McLeod, whose husband suffered a brain injury near the Iraqi border, described her frustration at getting help from the chain of command at Walter Reed. She scoffed at suggestions that higher-ups did not know about the problems. "I have one question: Were they deaf?" she said. "Because I worked the chain. I went anywhere they would listen. So if you don't want to hear it, you don't want to hear it."

During her testimony, McLeod often appeared on the verge of tears, and at one point she wiped her eyes.

In the wake of such testimony, the official witnesses offered little pushback. Instead, Gen. Richard A. Cody, the Army vice chief of staff, offered a withering analysis of the problems faced by wounded soldiers in negotiating the process for ongoing care and disability benefits after they receive initial life-saving treatment at military facilities.

"Our counselors and case managers are overworked, and they do not receive enough training," Cody said. "We do not adequately communicate necessary information. Our administrative processes are needlessly cumbersome and, quite frankly, take too long. Our medical holding units are not manned to the proper level, and we do not assign leaders who can ensure a proper accountability, proper discipline and well-being of our wounded soldiers and their health, welfare and morale, and our facilities are not maintained to the standards that we know is right."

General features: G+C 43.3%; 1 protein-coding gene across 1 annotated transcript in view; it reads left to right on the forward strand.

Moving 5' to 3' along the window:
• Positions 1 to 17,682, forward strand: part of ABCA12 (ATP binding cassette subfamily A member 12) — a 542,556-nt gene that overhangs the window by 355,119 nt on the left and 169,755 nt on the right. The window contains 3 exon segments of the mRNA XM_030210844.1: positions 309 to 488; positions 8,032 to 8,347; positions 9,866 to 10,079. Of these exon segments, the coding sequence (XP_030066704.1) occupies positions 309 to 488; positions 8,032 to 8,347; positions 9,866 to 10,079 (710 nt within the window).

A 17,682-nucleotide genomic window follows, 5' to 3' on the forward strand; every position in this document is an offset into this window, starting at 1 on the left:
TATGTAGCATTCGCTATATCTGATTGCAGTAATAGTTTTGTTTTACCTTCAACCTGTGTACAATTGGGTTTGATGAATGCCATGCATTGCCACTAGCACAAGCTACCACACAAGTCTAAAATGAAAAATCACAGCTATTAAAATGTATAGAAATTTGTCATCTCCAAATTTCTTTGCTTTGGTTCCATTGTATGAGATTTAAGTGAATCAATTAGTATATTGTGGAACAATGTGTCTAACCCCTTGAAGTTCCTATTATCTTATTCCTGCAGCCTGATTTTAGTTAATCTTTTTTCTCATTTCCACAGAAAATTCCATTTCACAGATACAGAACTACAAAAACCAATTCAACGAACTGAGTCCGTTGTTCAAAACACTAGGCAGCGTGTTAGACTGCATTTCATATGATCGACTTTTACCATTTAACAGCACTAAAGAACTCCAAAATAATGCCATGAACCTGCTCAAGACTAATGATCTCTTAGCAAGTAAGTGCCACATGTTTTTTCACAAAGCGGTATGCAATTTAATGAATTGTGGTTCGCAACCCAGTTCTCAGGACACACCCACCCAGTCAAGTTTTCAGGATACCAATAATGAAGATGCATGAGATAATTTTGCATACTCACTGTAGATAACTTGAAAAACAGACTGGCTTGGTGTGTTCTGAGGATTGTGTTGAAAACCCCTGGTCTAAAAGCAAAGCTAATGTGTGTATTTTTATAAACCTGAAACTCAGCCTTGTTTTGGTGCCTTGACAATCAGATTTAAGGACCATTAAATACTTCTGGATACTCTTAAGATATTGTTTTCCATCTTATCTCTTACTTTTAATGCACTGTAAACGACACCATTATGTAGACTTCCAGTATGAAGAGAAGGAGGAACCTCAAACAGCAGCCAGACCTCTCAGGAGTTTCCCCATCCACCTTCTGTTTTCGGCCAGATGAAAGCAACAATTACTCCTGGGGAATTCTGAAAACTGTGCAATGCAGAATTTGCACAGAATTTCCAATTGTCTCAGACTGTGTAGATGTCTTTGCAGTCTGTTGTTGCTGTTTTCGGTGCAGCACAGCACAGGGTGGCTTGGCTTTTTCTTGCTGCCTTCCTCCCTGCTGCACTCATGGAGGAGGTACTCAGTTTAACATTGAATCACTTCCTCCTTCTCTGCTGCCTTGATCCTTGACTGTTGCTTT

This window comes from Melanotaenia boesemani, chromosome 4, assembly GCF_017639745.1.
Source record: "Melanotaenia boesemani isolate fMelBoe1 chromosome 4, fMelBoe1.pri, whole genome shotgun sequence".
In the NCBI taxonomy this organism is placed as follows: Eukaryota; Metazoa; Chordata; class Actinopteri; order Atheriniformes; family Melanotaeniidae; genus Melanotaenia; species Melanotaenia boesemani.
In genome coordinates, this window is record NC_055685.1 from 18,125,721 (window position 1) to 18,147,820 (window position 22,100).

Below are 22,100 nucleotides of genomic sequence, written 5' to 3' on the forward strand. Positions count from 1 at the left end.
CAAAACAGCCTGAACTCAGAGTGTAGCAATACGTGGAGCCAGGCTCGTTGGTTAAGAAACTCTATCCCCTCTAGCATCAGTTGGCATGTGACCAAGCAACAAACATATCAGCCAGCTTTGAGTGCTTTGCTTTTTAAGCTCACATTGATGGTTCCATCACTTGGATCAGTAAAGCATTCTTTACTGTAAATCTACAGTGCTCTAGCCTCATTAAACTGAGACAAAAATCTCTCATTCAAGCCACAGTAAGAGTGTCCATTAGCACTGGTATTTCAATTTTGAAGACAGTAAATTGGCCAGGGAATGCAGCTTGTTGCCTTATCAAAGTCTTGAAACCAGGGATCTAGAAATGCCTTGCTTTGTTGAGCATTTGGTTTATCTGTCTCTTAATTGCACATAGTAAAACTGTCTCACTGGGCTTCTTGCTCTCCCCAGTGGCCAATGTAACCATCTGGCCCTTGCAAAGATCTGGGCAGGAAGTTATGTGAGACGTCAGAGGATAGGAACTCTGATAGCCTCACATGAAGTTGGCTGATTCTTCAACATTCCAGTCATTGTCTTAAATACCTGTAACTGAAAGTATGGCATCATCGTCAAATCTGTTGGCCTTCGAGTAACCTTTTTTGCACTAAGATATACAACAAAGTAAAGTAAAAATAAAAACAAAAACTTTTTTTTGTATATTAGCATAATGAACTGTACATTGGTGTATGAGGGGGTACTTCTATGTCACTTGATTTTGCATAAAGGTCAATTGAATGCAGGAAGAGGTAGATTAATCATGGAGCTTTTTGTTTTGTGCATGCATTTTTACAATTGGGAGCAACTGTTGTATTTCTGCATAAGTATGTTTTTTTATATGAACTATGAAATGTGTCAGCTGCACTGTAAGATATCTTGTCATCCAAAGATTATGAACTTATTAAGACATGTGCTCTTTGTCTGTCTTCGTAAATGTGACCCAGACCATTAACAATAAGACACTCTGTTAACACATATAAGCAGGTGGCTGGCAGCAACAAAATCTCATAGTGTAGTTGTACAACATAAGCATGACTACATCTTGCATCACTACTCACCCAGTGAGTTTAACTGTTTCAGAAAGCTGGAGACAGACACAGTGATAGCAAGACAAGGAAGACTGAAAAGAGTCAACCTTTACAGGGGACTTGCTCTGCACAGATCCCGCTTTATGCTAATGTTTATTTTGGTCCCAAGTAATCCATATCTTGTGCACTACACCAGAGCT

Cody also noted that the 2005 decision by the federal base-closing commission to close Walter Reed in the midst of a war has caused problems getting "the best people" to work at the hospital, and he suggested that the decision be reexamined "during this long war."

Staff writer Josh White contributed to this report.